The International Human Rights Watch describes the PNP-DOJ collaboration as “a breakthrough” while noting that Metro Manila police chief Eleazar was a key enforcer of Duterte’s drug war.

With only five months before his retirement, HRW said: “If Eleazar is serious about these reforms, he should ensure the police’s full cooperation with investigators into the ‘drug war’ killings and take more concrete steps to hold abusive officers accountable.”

Families of drug-war related extra-judicial killings had long ago demanded access to police records of the operation but were denied despite repeated orders from the Supreme Court.

Finally in May 2019, the PNP and the Office of the Solicitor General submitted to the High Court 289 compact discs supposedly containing information on the 20,322 drug-related deaths as mentioned in the government’s 2017 Accomplishment Report.

But the documents turned out to be “rubbish,” CenterLaw said, as discs contained irrelevant non-drug related cases like a “love triangle” in which the suspect was the live-in partner who got jealous of the deceased victim and a killing caused by a misunderstanding over a videoke song.

CenterLaw accused the PNP and OSG of resorting to “underhanded machinations.”

“What the OSG and PNP virtually want is for the Supreme Court and the petitioners to utterly waste valuable time and resources examining case files which are totally irrelevant and, in fact, absolutely rubbish insofar as the instant cases are concerned,” it said.

The timing of this PNP-DOJ cooperation makes us suspicious that it is more for the consumption of the International Criminal Court (ICC) that is expected to release its decision on the result of the preliminary examination of the situation in the Philippines before Chief Prosecutor Fatou Bensouda retires on June 15.

The ICC, in its website, states: “Specifically, it has been alleged that since 1 July 2016, thousands of persons have been killed for reasons related to their alleged involvement in illegal drug use or dealing. While some of such killings have reportedly occurred in the context of clashes between or within gangs, it is alleged that many of the reported incidents involved extra-judicial killings in the course of police anti-drug operations.”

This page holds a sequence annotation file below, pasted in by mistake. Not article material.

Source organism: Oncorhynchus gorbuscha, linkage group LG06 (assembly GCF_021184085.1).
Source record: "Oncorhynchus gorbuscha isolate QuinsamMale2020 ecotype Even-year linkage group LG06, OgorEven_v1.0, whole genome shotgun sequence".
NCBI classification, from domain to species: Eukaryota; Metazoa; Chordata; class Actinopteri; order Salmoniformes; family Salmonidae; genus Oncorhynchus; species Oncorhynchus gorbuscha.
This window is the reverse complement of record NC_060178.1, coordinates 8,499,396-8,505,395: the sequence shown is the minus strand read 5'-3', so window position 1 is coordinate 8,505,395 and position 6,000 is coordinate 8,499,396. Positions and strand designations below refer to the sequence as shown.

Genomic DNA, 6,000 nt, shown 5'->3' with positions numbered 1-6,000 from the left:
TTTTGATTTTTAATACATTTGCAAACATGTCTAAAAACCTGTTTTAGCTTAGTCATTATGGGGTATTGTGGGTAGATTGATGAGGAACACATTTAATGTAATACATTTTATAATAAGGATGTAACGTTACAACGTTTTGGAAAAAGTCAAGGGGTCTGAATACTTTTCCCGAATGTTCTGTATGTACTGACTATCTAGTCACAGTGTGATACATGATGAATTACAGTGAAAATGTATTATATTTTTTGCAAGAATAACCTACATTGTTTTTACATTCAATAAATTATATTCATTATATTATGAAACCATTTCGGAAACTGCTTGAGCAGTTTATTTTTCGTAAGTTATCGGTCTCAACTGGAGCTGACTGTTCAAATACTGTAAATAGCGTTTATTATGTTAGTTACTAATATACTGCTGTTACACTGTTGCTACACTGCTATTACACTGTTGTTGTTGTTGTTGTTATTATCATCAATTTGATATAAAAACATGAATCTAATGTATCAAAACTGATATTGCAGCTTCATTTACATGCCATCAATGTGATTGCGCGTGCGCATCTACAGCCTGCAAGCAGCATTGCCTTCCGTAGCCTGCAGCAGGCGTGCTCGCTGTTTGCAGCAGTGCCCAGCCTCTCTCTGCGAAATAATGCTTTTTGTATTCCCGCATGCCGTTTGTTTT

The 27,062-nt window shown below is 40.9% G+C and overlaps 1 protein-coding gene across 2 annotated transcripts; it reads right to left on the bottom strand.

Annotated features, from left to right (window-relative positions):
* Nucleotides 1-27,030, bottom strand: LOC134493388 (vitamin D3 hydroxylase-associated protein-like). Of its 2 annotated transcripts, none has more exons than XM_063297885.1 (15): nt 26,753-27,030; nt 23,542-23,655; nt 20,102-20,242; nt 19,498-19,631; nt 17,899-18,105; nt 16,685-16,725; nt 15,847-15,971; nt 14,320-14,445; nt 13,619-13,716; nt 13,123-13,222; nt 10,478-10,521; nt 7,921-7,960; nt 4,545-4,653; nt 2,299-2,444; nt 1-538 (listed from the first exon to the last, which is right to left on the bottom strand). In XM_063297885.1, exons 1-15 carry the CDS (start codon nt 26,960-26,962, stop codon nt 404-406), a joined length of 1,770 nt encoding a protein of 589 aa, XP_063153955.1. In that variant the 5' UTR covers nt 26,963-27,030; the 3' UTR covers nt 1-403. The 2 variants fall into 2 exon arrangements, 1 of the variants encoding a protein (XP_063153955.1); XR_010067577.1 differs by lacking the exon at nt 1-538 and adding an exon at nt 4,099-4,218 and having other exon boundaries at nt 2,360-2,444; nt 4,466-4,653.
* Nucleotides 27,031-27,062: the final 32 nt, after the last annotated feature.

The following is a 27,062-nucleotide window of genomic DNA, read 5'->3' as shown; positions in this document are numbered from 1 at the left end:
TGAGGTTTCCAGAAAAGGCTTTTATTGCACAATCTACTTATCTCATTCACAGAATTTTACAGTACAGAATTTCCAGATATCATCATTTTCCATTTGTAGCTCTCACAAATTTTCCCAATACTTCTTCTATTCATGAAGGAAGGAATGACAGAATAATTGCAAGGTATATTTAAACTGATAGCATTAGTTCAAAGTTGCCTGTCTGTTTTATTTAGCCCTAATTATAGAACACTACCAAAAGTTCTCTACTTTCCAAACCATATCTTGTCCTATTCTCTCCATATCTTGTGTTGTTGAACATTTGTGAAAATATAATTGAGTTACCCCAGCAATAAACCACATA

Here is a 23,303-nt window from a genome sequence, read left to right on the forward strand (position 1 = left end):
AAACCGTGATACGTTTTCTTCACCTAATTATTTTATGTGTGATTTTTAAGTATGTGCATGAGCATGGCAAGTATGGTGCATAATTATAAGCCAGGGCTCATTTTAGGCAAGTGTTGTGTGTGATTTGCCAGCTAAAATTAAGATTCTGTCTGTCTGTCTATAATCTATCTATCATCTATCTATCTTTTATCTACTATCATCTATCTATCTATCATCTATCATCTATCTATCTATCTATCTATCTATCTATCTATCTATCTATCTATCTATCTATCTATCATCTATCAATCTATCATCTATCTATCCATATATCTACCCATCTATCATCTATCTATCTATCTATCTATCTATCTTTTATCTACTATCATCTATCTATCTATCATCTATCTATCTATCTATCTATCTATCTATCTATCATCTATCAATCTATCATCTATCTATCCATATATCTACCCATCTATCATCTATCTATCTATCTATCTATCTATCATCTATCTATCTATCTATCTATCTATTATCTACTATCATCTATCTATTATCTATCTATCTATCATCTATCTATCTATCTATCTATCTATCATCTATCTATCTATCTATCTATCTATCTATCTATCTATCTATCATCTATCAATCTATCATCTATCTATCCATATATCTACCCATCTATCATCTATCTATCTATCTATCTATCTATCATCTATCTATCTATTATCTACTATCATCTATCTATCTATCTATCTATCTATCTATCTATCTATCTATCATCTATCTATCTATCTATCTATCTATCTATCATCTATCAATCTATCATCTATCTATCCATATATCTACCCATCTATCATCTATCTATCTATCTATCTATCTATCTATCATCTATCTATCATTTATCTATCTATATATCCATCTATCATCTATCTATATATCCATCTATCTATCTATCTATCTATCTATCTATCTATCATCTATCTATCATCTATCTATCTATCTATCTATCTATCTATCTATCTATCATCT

Once the ICC decides to open an investigation, investigators would start collecting evidence. Summons would be issued. Refusal to cooperate could lead to issuance of warrants of arrest and freezing of assets.

The Rome Statute that created the ICC provides that it is the duty of every state to exercise its jurisdiction over those responsible for committing international crimes. The ICC can intervene only when it sees that the government is “unable or unwilling” to “genuinely” carry out the investigation and prosecution of the perpetrators.

Guevarra, addressing the United Nations Human Rights Council last Feb. 24 said: ”We reject any attempt by any external entity to assume jurisdiction over internal matters which are being addressed more than adequately by our national institutions and authorities.”

Does access to records of 61 out of more than 7,000 cases enough to disprove the inability and unwillingness of the Duterte government to prosecute those involved in the killings of thousands upon the orders of President Rodrigo Duterte?

views in this column are those of the author and do not necessarily reflect the
views of
VERA Files.